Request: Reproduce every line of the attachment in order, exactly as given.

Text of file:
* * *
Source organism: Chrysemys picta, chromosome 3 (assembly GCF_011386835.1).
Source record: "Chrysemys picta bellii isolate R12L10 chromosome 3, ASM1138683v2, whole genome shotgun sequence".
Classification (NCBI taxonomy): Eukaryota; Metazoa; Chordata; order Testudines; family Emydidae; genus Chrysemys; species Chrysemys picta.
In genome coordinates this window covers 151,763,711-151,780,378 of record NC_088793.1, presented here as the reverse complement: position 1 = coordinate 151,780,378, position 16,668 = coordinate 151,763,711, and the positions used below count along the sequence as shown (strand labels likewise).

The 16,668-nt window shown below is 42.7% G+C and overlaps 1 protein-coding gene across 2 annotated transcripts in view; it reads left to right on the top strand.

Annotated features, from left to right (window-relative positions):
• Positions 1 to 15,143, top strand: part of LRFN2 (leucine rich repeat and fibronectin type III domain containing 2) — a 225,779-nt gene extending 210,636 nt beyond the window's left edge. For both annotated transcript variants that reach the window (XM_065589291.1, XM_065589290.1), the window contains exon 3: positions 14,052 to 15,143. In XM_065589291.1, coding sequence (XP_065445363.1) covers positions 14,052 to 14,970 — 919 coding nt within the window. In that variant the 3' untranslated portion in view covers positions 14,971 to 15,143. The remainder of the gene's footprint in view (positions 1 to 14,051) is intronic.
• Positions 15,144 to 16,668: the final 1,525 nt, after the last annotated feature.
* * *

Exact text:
Source organism: Chrysemys picta, chromosome 3 (assembly GCF_011386835.1).
Source record: "Chrysemys picta bellii isolate R12L10 chromosome 3, ASM1138683v2, whole genome shotgun sequence".
Classification (NCBI taxonomy): Eukaryota; Metazoa; Chordata; order Testudines; family Emydidae; genus Chrysemys; species Chrysemys picta.
In genome coordinates this window covers 151,763,711-151,780,378 of record NC_088793.1, presented here as the reverse complement: position 1 = coordinate 151,780,378, position 16,668 = coordinate 151,763,711, and the positions used below count along the sequence as shown (strand labels likewise).

The 16,668-nt window shown below is 42.7% G+C and overlaps 1 protein-coding gene across 2 annotated transcripts in view; it reads left to right on the top strand.

Annotated features, from left to right (window-relative positions):
• Positions 1 to 15,143, top strand: part of LRFN2 (leucine rich repeat and fibronectin type III domain containing 2) — a 225,779-nt gene extending 210,636 nt beyond the window's left edge. For both annotated transcript variants that reach the window (XM_065589291.1, XM_065589290.1), the window contains exon 3: positions 14,052 to 15,143. In XM_065589291.1, coding sequence (XP_065445363.1) covers positions 14,052 to 14,970 — 919 coding nt within the window. In that variant the 3' untranslated portion in view covers positions 14,971 to 15,143. The remainder of the gene's footprint in view (positions 1 to 14,051) is intronic.
• Positions 15,144 to 16,668: the final 1,525 nt, after the last annotated feature.